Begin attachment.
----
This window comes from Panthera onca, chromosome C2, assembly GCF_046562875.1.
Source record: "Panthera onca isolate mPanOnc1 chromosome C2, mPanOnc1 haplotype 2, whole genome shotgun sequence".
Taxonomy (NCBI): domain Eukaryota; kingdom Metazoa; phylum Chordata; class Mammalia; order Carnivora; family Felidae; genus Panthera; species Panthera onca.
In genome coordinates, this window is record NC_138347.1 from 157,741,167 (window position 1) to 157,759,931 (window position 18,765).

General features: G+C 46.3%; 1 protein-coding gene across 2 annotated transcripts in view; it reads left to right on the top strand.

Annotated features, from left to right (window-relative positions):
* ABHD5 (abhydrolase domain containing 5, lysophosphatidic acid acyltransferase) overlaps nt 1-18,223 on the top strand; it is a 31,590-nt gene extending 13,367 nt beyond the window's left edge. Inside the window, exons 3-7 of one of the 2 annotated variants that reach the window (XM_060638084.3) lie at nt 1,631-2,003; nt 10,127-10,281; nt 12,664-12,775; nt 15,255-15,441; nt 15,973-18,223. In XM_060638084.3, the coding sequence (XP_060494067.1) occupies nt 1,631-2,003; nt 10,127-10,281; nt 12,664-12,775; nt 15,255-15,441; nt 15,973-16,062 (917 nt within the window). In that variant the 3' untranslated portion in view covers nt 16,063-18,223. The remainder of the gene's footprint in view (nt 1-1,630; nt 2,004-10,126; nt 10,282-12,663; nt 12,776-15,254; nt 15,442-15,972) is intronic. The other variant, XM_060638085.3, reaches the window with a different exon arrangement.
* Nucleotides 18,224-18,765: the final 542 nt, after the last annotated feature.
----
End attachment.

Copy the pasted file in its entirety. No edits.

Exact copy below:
This window comes from Panthera onca, chromosome C2, assembly GCF_046562875.1.
Source record: "Panthera onca isolate mPanOnc1 chromosome C2, mPanOnc1 haplotype 2, whole genome shotgun sequence".
Taxonomy (NCBI): domain Eukaryota; kingdom Metazoa; phylum Chordata; class Mammalia; order Carnivora; family Felidae; genus Panthera; species Panthera onca.
In genome coordinates, this window is record NC_138347.1 from 157,741,167 (window position 1) to 157,759,931 (window position 18,765).

General features: G+C 46.3%; 1 protein-coding gene across 2 annotated transcripts in view; it reads left to right on the top strand.

Annotated features, from left to right (window-relative positions):
* ABHD5 (abhydrolase domain containing 5, lysophosphatidic acid acyltransferase) overlaps nt 1-18,223 on the top strand; it is a 31,590-nt gene extending 13,367 nt beyond the window's left edge. Inside the window, exons 3-7 of one of the 2 annotated variants that reach the window (XM_060638084.3) lie at nt 1,631-2,003; nt 10,127-10,281; nt 12,664-12,775; nt 15,255-15,441; nt 15,973-18,223. In XM_060638084.3, the coding sequence (XP_060494067.1) occupies nt 1,631-2,003; nt 10,127-10,281; nt 12,664-12,775; nt 15,255-15,441; nt 15,973-16,062 (917 nt within the window). In that variant the 3' untranslated portion in view covers nt 16,063-18,223. The remainder of the gene's footprint in view (nt 1-1,630; nt 2,004-10,126; nt 10,282-12,663; nt 12,776-15,254; nt 15,442-15,972) is intronic. The other variant, XM_060638085.3, reaches the window with a different exon arrangement.
* Nucleotides 18,224-18,765: the final 542 nt, after the last annotated feature.